Is CPU throttling the most important piece of server power management? With in-state servers, the vast amount of...
power goes to the CPU. With today's hardware and infrastructure, the CPUs are the biggest and best control we have. Also, we're putting more CPUs into a single box with multiple cores. Today, I think that's the biggest bang for the buck. Will servers take a performance hit? That's largely a perception. We do this so many times a second on a laptop; it's a mature technology. The transmission latencies are so small, and Intel and AMD have done tremendous work to make sure the parts of the chips can be powered down seamlessly. What about running high-performance workloads? A server running at 80% plus utilization is going to stay in a high processor state anyway. When the processor backs off, Windows can step it down. Also, in Windows Server 2008 you can lock a processor in a state right off the bat. We also have finer grade controls for thresholds that can address cases where the default settings don't fit what you want to do. The defaults that come out of the box are going to be good for the vast majority of people. At a recent conference I attended, the majority of attendees said they weren't using the existing throttle-down feature on Windows servers. Why is that? The primary reason most people weren't using it is because it wasn't enabled out of the box. With Windows Server 2003, we were far more concerned about performance; it reflected the needs of the market at the time. We worried about getting every bit of performance out of machines, so the default was not to turn it on.Fast-forward to 2008, and energy efficiency is much more in demand. Now we've enabled it by default on all major processors. We also offer course-grain and fine-grain controls. It's going to increase the adoption rate. From what I've read, Windows has two possible ways to curb CPU usage: C states actually stop the clock, while P states slow the frequency of clock speed-down. Is that accurate?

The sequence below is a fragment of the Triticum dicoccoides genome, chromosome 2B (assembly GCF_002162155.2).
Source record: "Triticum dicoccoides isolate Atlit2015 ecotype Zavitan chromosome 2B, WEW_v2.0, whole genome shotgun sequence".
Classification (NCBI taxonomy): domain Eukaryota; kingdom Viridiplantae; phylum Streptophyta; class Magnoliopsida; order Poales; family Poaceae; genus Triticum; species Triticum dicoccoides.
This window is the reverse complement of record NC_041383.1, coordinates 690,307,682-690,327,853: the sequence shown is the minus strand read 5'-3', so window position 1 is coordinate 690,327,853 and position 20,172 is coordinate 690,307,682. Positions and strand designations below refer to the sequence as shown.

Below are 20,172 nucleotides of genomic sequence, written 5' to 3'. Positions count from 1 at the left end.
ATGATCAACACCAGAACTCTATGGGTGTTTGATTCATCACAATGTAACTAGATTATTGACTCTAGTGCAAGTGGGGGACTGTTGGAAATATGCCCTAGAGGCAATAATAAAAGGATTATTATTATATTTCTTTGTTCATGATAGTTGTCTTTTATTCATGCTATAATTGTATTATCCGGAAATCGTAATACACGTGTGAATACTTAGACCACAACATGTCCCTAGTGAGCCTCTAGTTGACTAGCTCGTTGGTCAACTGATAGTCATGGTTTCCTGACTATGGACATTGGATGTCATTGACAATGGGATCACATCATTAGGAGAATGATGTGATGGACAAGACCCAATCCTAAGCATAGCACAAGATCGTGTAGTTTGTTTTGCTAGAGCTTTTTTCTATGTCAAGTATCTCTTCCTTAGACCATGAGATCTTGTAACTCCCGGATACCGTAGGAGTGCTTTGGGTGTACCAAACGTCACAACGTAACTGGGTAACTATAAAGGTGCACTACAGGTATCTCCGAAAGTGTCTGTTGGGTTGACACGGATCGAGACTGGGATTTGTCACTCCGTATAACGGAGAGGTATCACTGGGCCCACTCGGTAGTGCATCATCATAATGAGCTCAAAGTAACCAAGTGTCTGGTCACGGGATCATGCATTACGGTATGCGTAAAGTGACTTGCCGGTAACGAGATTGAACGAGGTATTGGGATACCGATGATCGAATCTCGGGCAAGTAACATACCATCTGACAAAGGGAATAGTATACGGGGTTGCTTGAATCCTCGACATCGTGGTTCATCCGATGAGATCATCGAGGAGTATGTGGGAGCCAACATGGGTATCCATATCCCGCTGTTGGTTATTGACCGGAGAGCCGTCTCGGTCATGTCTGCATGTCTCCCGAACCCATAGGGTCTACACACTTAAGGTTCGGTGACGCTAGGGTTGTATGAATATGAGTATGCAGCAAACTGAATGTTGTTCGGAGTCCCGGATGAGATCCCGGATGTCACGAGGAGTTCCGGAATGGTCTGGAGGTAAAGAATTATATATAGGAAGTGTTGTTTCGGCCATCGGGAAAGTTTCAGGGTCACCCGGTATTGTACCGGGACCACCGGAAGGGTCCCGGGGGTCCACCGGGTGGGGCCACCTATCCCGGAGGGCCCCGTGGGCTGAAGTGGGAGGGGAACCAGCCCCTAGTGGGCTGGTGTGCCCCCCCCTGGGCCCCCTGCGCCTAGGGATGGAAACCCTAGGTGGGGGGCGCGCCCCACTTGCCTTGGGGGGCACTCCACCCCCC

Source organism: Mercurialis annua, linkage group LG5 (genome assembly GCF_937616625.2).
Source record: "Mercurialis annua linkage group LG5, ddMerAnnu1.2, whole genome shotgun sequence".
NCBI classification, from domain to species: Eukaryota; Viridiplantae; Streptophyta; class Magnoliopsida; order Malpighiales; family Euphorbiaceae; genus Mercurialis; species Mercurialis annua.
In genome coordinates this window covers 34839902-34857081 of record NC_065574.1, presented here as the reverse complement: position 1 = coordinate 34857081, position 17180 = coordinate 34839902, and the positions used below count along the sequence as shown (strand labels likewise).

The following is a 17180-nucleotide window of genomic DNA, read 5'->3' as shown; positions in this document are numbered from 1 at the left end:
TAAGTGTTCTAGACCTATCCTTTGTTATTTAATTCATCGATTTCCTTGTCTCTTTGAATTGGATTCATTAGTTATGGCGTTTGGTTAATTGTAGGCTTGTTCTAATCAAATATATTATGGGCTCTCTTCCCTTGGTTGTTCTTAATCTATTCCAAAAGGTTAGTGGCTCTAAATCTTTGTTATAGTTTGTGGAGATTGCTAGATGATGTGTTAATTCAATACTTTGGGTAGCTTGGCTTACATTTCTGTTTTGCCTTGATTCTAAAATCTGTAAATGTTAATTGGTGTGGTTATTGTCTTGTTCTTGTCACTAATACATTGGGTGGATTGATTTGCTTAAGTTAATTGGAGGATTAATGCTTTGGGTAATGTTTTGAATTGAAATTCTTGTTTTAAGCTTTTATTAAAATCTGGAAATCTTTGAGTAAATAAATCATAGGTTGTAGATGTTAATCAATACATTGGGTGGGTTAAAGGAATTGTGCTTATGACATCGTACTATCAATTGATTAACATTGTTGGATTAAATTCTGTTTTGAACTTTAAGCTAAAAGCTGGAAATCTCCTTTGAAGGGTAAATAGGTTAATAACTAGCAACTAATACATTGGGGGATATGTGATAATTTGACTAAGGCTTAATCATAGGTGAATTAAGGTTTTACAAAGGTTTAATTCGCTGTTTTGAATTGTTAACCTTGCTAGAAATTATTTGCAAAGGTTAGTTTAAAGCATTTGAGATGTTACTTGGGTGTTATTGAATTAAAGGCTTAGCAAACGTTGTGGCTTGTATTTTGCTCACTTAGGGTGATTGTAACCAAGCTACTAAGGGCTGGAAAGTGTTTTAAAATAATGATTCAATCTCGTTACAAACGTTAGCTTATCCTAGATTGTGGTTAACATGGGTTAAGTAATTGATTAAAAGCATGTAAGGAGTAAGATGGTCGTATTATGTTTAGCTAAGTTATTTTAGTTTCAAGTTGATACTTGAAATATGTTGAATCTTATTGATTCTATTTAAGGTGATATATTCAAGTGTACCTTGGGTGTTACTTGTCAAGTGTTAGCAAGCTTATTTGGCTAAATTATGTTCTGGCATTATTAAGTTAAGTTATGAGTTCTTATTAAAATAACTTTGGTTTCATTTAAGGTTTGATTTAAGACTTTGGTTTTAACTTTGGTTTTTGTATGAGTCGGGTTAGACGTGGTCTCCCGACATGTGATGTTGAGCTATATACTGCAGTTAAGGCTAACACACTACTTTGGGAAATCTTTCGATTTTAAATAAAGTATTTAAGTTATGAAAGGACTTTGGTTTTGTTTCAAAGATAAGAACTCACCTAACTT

In short, P states trade performance for lower power consumption by adjusting the frequency and voltage of the CPU. These are relevant when the system is executing code. C states put the processor to sleep in order to conserve power. These are relevant when the system is not executing code, when the system is idle. C states were the old way of doing CPU throttling, and P states are the newer method?
Yes, that is correct. Another way to look at this is that P states give you savings when you are working by adjusting the power required to do the job; C states save you power when you are not working. Is there a big difference between the way Windows Server 2008 manages power with Intel and AMD platforms or with server vendors?
There isn't a big difference. Both AMD and Intel have similar technology offerings. While they work in different manners the results are very close.
In general, for "good" power management support on Windows, a number of things need to be in place. First, the processors need to support these features. Second server vendors need to supply systems that enable and take advantage of these features. Third, server vendors need to properly expose them to Windows (via the ACPI [Advanced Configuration and Power Interface]). If all that is in place, Windows can effectively manage power on the system.
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